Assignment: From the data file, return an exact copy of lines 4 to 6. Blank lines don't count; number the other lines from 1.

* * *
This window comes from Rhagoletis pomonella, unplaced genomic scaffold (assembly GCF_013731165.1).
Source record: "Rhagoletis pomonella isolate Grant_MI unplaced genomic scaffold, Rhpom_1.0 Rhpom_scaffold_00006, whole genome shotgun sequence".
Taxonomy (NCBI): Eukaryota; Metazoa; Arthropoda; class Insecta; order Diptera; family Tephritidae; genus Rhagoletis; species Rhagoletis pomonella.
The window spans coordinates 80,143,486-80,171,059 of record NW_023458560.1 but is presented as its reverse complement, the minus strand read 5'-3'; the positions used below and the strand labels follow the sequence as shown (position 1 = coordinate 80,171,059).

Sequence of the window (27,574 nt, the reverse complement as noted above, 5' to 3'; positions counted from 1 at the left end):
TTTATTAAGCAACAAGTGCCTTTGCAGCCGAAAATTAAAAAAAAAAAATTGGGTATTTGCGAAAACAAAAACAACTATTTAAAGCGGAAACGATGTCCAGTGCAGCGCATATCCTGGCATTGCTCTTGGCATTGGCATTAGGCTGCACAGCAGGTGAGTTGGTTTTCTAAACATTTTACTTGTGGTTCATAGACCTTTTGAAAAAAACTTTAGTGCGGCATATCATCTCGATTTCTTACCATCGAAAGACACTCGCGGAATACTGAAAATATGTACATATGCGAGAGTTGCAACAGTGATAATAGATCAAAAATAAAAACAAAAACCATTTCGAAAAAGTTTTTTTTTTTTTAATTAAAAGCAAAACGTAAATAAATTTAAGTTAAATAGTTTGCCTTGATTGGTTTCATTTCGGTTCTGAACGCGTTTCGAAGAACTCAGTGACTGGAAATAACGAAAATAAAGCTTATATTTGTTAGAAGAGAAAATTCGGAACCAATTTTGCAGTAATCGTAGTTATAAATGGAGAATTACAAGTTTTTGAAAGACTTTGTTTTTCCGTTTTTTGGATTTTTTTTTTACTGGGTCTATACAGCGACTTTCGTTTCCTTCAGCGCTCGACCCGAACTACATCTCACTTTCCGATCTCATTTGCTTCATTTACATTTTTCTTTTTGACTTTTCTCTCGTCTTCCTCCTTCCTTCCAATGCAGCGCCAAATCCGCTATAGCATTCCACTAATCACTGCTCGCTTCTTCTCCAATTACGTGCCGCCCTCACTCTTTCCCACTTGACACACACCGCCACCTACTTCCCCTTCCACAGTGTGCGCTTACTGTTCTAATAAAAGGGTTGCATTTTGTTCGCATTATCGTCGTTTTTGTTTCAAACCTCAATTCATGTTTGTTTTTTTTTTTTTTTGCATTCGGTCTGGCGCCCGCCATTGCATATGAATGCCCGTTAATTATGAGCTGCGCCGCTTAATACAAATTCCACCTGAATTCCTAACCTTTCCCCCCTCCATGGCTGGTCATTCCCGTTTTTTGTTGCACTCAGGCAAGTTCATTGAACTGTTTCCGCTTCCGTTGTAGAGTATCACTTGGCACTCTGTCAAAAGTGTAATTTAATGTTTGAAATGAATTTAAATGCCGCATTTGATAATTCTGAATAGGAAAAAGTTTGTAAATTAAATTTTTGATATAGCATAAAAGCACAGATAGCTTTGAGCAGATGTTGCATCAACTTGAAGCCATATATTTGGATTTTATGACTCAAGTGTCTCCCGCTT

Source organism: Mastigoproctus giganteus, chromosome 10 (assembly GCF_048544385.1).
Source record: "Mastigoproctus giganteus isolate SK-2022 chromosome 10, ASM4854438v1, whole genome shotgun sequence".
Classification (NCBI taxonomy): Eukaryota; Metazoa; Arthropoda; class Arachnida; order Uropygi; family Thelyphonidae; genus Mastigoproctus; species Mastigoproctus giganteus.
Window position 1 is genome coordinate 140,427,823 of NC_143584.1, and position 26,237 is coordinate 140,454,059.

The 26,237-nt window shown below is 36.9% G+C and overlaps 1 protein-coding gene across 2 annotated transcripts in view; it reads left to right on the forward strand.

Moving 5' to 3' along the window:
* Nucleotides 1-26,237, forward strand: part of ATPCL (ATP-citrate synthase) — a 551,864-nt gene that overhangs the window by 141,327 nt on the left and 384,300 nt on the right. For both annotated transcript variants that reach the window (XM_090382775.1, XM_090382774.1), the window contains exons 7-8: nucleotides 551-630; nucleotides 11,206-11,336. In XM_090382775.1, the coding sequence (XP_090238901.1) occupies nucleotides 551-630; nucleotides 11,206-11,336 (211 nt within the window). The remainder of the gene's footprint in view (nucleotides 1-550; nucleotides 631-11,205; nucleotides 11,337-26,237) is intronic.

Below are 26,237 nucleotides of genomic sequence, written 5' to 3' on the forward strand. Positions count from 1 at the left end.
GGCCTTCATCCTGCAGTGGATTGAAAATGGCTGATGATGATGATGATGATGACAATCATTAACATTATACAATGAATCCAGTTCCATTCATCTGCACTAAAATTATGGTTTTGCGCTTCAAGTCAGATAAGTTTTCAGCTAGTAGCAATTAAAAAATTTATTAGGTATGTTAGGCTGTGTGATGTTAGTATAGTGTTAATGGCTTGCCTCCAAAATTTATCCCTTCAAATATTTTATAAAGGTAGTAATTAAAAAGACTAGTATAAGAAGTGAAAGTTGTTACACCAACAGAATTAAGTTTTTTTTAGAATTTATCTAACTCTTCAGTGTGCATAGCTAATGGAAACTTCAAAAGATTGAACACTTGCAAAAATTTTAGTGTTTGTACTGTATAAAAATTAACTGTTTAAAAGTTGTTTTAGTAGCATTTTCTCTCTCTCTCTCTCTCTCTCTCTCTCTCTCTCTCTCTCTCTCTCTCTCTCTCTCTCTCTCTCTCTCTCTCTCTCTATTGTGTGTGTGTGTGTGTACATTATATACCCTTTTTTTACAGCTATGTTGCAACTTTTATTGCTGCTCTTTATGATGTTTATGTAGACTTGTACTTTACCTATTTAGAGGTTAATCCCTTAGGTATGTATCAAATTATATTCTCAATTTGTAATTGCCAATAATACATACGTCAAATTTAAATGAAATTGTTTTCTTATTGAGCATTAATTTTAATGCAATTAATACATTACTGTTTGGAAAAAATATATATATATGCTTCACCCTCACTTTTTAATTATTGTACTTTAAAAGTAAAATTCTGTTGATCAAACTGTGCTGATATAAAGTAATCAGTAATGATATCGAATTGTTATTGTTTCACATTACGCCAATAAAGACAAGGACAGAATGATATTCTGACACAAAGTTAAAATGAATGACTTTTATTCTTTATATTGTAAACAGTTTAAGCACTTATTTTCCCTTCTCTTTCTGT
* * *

The window spans coordinates 80,143,486-80,171,059 of record NW_023458560.1 but is presented as its reverse complement, the minus strand read 5'-3'; the positions used below and the strand labels follow the sequence as shown (position 1 = coordinate 80,171,059).

Sequence of the window (27,574 nt, the reverse complement as noted above, 5' to 3'; positions counted from 1 at the left end):
TTTATTAAGCAACAAGTGCCTTTGCAGCCGAAAATTAAAAAAAAAAAATTGGGTATTTGCGAAAACAAAAACAACTATTTAAAGCGGAAACGATGTCCAGTGCAGCGCATATCCTGGCATTGCTCTTGGCATTGGCATTAGGCTGCACAGCAGGTGAGTTGGTTTTCTAAACATTTTACTTGTGGTTCATAGACCTTTTGAAAAAAACTTTAGTGCGGCATATCATCTCGATTTCTTACCATCGAAAGACACTCGCGGAATACTGAAAATATGTACATATGCGAGAGTTGCAACAGTGATAATAGATCAAAAATAAAAACAAAAACCATTTCGAAAAAGTTTTTTTTTTTTTAATTAAAAGCAAAACGTAAATAAATTTAAGTTAAATAGTTTGCCTTGATTGGTTTCATTTCGGTTCTGAACGCGTTTCGAAGAACTCAGTGACTGGAAATAACGAAAATAAAGCTTATATTTGTTAGAAGAGAAAATTCGGAACCAATTTTGCAGTAATCGTAGTTATAAATGGAGAATTACAAGTTTTTGAAAGACTTTGTTTTTCCGTTTTTTGGATTTTTTTTTTACTGGGTCTATACAGCGACTTTCGTTTCCTTCAGCGCTCGACCCGAACTACATCTCACTTTCCGATCTCATTTGCTTCATTTACATTTTTCTTTTTGACTTTTCTCTCGTCTTCCTCCTTCCTTCCAATGCAGCGCCAAATCCGCTATAGCATTCCACTAATCACTGCTCGCTTCTTCTCCAATTACGTGCCGCCCTCACTCTTTCCCACTTGACACACACCGCCACCTACTTCCCCTTCCACAGTGTGCGCTTACTGTTCTAATAAAAGGGTTGCATTTTGTTCGCATTATCGTCGTTTTTGTTTCAAACCTCAATTCATGTTTGTTTTTTTTTTTTTTTGCATTCGGTCTGGCGCCCGCCATTGCATATGAATGCCCGTTAATTATGAGCTGCGCCGCTTAATACAAATTCCACCTGAATTCCTAACCTTTCCCCCCTCCATGGCTGGTCATTCCCGTTTTTTGTTGCACTCAGGCAAGTTCATTGAACTGTTTCCGCTTCCGTTGTAGAGTATCACTTGGCACTCTGTCAAAAGTGTAATTTAATGTTTGAAATGAATTTAAATGCCGCATTTGATAATTCTGAATAGGAAAAAGTTTGTAAATTAAATTTTTGATATAGCATAAAAGCACAGATAGCTTTGAGCAGATGTTGCATCAACTTGAAGCCATATATTTGGATTTTATGACTCAAGTGTCTCCCGCTT